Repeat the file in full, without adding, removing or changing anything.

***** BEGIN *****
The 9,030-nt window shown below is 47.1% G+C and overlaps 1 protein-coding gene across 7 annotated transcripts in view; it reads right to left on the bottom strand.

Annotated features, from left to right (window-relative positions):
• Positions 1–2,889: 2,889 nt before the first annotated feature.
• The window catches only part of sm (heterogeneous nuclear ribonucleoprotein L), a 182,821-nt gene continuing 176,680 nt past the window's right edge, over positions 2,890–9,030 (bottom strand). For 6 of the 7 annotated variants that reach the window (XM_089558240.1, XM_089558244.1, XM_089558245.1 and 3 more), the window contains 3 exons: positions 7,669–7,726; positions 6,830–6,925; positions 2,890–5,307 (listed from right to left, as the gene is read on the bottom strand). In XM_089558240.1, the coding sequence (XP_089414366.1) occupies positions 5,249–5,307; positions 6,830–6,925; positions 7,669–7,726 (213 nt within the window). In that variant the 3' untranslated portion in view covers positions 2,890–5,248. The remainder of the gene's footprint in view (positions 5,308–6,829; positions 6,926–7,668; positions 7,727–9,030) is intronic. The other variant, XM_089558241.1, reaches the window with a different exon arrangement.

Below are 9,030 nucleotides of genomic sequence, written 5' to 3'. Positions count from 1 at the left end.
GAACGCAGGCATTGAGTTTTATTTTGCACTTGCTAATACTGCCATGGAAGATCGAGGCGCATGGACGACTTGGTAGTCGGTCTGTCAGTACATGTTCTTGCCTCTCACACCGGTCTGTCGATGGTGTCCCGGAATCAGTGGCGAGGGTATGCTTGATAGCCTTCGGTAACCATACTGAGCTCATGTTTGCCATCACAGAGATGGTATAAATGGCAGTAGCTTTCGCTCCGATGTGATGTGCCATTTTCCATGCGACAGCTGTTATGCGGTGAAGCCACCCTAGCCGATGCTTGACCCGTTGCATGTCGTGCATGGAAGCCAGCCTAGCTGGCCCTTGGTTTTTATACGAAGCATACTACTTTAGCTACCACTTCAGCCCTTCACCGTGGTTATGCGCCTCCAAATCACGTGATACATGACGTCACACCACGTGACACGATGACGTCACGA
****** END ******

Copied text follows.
The 9,030-nt window shown below is 47.1% G+C and overlaps 1 protein-coding gene across 7 annotated transcripts in view; it reads right to left on the bottom strand.

Annotated features, from left to right (window-relative positions):
• Positions 1–2,889: 2,889 nt before the first annotated feature.
• The window catches only part of sm (heterogeneous nuclear ribonucleoprotein L), a 182,821-nt gene continuing 176,680 nt past the window's right edge, over positions 2,890–9,030 (bottom strand). For 6 of the 7 annotated variants that reach the window (XM_089558240.1, XM_089558244.1, XM_089558245.1 and 3 more), the window contains 3 exons: positions 7,669–7,726; positions 6,830–6,925; positions 2,890–5,307 (listed from right to left, as the gene is read on the bottom strand). In XM_089558240.1, the coding sequence (XP_089414366.1) occupies positions 5,249–5,307; positions 6,830–6,925; positions 7,669–7,726 (213 nt within the window). In that variant the 3' untranslated portion in view covers positions 2,890–5,248. The remainder of the gene's footprint in view (positions 5,308–6,829; positions 6,926–7,668; positions 7,727–9,030) is intronic. The other variant, XM_089558241.1, reaches the window with a different exon arrangement.

Below are 9,030 nucleotides of genomic sequence, written 5' to 3'. Positions count from 1 at the left end.
GAACGCAGGCATTGAGTTTTATTTTGCACTTGCTAATACTGCCATGGAAGATCGAGGCGCATGGACGACTTGGTAGTCGGTCTGTCAGTACATGTTCTTGCCTCTCACACCGGTCTGTCGATGGTGTCCCGGAATCAGTGGCGAGGGTATGCTTGATAGCCTTCGGTAACCATACTGAGCTCATGTTTGCCATCACAGAGATGGTATAAATGGCAGTAGCTTTCGCTCCGATGTGATGTGCCATTTTCCATGCGACAGCTGTTATGCGGTGAAGCCACCCTAGCCGATGCTTGACCCGTTGCATGTCGTGCATGGAAGCCAGCCTAGCTGGCCCTTGGTTTTTATACGAAGCATACTACTTTAGCTACCACTTCAGCCCTTCACCGTGGTTATGCGCCTCCAAATCACGTGATACATGACGTCACACCACGTGACACGATGACGTCACGA